Notes of the 3 approaches The expenditure approach, income approach, and the value-added approach all come up with the same estimate of the GDP. They are equivalent approaches. In the income approach, profit is also considered a payment to the entrepreneur. So the incomes are (1) wages, (2) rent, (3) interest, and (4) profit. Profit adjusts to make the sum equal to the final value of the good. In the value added approach, only the value added in each stage of production are included. If we add the value of intermediate product with the value of the final product, we commit the sin of “double-counting.” At each stage of production, the value-added is equal to wages, interest, rent, and profit. Therefore the value of the final product is likewise the same of all payments to the factors of production.

Additional Topics:

Additional Topics GDP vs GNP Real vs current GDP Inter-country comparisons of GDP Convert to international currency like US dollars Convert to per capita measures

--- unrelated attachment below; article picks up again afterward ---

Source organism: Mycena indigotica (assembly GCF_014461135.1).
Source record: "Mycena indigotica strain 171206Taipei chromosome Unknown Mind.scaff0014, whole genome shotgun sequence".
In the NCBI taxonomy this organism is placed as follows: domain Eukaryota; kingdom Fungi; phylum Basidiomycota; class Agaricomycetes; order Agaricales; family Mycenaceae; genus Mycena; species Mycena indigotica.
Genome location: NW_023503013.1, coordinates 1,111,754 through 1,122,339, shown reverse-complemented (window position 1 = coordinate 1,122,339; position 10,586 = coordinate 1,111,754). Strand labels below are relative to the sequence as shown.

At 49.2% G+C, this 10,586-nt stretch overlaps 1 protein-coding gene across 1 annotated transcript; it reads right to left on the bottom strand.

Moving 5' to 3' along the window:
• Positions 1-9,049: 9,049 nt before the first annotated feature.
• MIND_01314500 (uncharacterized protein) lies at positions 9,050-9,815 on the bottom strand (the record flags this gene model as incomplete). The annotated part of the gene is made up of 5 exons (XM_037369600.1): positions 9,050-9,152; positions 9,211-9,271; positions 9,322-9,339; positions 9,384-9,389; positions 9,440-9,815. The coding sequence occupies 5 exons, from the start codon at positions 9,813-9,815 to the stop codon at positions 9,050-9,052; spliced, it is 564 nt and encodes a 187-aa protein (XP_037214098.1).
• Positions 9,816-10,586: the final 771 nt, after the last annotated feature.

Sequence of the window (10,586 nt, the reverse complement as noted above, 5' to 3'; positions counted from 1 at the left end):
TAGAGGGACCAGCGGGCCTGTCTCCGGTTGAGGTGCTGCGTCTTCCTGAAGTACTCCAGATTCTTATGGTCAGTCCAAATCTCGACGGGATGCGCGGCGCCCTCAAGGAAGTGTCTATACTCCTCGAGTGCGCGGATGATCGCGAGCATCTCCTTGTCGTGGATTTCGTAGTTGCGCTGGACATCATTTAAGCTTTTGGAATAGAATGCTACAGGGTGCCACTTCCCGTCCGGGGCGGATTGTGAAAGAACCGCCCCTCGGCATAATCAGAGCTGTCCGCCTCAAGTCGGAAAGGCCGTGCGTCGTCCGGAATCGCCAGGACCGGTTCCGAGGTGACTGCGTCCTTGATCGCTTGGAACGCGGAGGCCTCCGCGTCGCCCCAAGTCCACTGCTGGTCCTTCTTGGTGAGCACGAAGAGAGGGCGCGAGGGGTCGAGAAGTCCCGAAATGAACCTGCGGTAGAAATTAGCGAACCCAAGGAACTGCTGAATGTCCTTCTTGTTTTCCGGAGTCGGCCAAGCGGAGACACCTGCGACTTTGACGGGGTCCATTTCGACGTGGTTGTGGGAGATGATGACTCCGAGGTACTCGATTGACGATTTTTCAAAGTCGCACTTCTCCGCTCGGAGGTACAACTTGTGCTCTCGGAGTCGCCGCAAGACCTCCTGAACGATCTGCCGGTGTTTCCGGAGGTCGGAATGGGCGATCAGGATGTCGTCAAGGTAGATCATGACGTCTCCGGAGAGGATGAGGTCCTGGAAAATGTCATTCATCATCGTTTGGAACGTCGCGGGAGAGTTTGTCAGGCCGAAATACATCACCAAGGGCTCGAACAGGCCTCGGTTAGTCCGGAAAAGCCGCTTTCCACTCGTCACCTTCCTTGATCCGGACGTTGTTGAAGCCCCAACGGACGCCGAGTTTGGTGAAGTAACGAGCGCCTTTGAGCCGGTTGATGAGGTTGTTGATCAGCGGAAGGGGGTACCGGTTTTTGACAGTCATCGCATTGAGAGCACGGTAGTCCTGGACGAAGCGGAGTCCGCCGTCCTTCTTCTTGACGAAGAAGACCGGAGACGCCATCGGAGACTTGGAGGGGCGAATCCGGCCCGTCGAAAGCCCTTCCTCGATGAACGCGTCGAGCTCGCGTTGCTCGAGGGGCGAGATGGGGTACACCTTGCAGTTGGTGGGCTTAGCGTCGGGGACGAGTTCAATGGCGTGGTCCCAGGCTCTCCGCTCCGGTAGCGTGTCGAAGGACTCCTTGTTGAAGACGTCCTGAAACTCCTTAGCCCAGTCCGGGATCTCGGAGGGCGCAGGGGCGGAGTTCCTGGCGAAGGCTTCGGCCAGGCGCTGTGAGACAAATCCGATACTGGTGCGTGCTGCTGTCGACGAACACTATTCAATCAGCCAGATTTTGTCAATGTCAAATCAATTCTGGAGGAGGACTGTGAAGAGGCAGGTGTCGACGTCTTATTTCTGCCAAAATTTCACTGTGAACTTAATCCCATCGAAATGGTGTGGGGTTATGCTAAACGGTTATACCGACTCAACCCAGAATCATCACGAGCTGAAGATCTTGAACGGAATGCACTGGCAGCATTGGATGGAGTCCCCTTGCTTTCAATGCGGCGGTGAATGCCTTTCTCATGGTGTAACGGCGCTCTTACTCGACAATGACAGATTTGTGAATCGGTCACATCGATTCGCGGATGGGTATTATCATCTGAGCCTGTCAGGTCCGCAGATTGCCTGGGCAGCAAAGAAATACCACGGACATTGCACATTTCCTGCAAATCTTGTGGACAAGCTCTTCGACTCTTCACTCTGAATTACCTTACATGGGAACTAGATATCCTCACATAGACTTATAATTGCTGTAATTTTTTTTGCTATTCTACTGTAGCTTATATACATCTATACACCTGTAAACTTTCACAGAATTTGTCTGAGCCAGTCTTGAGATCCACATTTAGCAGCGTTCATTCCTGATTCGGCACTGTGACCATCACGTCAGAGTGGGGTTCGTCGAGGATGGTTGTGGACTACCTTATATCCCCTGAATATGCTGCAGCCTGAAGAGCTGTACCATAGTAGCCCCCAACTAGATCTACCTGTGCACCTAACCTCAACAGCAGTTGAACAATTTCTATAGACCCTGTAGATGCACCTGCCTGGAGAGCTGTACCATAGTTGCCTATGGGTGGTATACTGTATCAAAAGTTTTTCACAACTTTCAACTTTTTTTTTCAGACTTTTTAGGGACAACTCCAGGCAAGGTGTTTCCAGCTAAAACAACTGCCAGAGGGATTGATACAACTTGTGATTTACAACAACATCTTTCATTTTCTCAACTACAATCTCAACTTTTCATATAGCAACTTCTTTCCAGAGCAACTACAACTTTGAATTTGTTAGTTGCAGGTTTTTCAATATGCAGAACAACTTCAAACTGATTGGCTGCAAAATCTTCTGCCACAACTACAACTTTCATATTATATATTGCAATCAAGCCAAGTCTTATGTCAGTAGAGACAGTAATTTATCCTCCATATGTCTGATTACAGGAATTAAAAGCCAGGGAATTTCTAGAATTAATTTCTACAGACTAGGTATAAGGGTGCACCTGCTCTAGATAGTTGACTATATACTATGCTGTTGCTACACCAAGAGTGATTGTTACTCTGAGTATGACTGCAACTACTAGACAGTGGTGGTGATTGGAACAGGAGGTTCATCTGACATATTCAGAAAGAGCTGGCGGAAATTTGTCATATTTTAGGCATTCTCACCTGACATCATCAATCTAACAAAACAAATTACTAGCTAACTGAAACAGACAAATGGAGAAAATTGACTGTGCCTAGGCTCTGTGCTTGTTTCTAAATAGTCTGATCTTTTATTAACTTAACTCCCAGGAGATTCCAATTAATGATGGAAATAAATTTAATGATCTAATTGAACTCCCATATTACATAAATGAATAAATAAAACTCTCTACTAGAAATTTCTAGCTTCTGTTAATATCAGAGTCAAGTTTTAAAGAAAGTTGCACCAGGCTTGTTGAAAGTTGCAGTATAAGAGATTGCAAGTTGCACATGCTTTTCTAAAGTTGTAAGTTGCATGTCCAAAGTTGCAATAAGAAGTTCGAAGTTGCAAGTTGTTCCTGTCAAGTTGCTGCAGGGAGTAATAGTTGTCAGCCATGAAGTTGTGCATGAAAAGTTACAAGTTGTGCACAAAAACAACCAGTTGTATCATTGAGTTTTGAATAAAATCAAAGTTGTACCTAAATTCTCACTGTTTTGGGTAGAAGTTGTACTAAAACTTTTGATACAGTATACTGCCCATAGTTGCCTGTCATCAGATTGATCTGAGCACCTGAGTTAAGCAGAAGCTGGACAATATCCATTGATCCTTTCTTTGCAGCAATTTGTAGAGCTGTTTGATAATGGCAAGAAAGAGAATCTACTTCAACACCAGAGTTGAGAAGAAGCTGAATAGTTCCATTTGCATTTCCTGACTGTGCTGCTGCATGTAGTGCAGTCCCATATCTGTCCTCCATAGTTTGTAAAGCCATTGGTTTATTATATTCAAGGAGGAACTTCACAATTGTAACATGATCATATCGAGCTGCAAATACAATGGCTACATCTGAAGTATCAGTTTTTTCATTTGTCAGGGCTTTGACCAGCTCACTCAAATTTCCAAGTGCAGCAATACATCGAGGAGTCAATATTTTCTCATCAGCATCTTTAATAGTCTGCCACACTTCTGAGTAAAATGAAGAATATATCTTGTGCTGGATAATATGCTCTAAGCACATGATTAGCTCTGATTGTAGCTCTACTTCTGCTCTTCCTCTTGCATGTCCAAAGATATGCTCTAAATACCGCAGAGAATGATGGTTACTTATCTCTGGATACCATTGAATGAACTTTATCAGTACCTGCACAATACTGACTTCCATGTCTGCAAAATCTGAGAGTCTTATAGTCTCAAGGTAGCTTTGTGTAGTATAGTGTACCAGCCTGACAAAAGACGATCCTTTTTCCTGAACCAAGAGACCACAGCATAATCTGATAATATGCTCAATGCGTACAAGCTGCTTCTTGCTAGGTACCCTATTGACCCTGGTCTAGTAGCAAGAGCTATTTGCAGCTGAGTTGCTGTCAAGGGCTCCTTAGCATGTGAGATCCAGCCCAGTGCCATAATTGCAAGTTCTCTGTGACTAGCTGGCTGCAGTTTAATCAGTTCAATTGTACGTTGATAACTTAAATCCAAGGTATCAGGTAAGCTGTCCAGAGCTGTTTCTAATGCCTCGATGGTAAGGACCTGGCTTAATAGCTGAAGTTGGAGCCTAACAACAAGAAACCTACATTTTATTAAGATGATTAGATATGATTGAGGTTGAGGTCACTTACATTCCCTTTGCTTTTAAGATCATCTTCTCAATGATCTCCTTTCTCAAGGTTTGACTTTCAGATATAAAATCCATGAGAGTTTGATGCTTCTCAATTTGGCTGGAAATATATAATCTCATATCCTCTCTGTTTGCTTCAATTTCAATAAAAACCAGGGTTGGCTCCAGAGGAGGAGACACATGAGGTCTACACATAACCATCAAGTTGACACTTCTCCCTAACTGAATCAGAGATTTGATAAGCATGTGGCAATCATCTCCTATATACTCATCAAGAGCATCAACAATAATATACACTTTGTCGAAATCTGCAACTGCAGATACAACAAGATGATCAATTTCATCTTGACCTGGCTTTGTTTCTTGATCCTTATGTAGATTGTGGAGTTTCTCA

THE NATIONAL ACCOUNTS OF THE PHILIPPINES same principles as above but need to make adjustments in order to accommodate the realities in modern economies Expenditure approach GDP = C + G + I + X –M+ SD

Table. Expenditures on GDP, 2002 in million pesos.:

Table. Expenditures on GDP, 2002 in million pesos. Item Symbol Value Personal Consumption Expenditure C 2,750,9000 Government Consumption Expenditure G 488,700 Gross Domestic Capital Formation I 776,200 Exports of Goods and Services X 1,968,500 Less: Imports of Goods and Services M 1,989,100 Statistical Discrepancy SD 27,500 Gross Domestic Product GDP 4,022,700

Expenditure Approach: